SEPA Patient Focus – Diverticulitis
PATIENT’S GUIDE TO DIVERTICULITIS
WHAT IS DIVERTICULITIS?
Diverticulitis is a common disease of the large intestine, which is part of your bowel. Diverticulitis is characterized by a protrusion of the inner layers of the large intestine through the outer layers of the wall of the colon, forming a pouch or a diverticulum, these pouches can become inflamed or infected. If they do become inflamed or infected, it results in diverticulitis. Diverticulitis results from inflammation of a colonic diverticulum with or without a rupture of the diverticulum (perforation). An attack of diverticulitis can develop suddenly and without warning.
People with diverticulitis may have many symptoms, the most common of which is pain in the lower left side of the abdomen. The pain is usually severe and comes on suddenly, though it can also be mild and then worsen over several days. The intensity of the pain can fluctuate. Diverticulitis may also cause
- fevers and chills
- nausea or vomiting
- a change in bowel habits—constipation or diarrhea
- diverticular bleeding
TEST & DIAGNOSIS
Diverticulitis with mild symptoms and no complications usually requires a person to rest, take oral antibiotics, and be on a liquid diet for a period of time. If symptoms ease after a few days, the health care provider will recommend gradually adding solid foods back into the diet. Severe cases of diverticulitis with acute pain and complications will likely require a hospital stay. Most cases of severe diverticulitis are treated with intravenous (IV) antibiotics and a few days without food or drink to help the colon rest.
Treatment for diverticulitis depends on how bad your symptoms are. If the pain is mild, you are able to drink liquids, and you have no signs of complications, treatment may include:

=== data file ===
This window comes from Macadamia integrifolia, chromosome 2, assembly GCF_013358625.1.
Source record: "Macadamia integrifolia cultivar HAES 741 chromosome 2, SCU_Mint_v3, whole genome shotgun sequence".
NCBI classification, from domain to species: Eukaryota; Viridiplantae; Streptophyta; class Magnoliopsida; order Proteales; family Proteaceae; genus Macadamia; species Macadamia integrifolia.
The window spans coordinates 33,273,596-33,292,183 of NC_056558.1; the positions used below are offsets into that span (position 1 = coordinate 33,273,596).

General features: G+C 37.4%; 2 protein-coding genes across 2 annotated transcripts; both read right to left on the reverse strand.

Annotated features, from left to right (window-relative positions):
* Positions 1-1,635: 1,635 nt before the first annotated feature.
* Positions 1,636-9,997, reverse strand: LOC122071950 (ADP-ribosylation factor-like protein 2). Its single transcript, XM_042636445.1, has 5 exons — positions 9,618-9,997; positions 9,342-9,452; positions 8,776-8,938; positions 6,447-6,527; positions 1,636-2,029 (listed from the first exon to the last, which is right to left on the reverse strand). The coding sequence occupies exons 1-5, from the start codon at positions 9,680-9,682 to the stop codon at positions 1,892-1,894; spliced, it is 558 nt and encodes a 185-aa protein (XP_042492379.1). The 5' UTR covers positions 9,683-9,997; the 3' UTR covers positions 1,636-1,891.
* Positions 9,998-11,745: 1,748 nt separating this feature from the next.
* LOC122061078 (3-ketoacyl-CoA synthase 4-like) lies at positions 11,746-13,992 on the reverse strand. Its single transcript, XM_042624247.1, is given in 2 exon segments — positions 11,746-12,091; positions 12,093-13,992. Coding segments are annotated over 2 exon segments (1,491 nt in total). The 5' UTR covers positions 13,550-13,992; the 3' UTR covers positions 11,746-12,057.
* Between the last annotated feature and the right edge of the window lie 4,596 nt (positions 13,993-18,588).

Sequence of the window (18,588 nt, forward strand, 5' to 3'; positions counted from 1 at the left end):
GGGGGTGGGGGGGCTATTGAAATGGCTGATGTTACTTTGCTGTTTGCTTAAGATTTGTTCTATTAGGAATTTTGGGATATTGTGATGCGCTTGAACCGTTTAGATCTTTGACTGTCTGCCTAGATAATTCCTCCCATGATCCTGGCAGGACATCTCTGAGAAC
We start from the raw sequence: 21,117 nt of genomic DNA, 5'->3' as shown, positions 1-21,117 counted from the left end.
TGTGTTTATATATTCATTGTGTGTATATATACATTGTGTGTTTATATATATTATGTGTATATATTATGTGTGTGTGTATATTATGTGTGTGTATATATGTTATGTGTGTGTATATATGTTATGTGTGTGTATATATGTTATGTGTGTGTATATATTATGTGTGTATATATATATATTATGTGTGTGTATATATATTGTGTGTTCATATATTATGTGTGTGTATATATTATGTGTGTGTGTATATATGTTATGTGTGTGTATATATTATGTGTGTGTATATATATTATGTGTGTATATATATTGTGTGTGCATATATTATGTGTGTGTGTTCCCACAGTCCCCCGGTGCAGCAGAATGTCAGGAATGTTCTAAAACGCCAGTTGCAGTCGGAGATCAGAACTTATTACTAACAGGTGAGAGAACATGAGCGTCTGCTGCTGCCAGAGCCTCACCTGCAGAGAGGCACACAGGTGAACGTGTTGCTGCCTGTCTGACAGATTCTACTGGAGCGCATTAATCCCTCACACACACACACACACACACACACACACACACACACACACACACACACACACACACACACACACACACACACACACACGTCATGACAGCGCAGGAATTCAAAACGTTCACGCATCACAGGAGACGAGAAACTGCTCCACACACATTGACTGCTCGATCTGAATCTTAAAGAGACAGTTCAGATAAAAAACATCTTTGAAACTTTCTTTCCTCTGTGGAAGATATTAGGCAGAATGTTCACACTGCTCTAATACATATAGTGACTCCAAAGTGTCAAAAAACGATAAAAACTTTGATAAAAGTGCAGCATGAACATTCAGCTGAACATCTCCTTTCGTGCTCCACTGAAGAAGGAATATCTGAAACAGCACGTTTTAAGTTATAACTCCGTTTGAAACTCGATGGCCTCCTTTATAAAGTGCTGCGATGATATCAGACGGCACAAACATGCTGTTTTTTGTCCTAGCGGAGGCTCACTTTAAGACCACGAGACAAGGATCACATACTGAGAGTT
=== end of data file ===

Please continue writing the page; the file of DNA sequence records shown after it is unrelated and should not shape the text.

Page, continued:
- Medicines such as antibiotics and pain relievers.
- Changes in diet, starting with a clear-liquid or bland diet that is low in fiber until the pain goes away, then increasing the amount of fiber.
If the pain is severe, you are not able to drink liquids, or you have complications of diverticulitis, a hospital stay is needed. Treatment will include:
- Antibiotics given in a vein (intravenous, or IV).
- Intravenous fluids and nutrition only (no food or drink by mouth) for up to a week to allow the bowel to rest.
- Keeping the stomach empty by sucking out the contents through a tube passed up the nose and down the throat into the stomach (nasogastric or NG tube). This may be needed if you are vomiting or have abdominal swelling.
- Doing surgery either for complications of diverticulitis or if you have had repeated attacks that are not helped by changing your diet. Overall, fewer than 6 out of 100 people who have diverticulitis need surgery.
Most cases of promptly treated diverticulitis will improve in 2 to 3 days. If your doctor prescribed antibiotics, take them as directed. Do not stop taking them just because you feel better.
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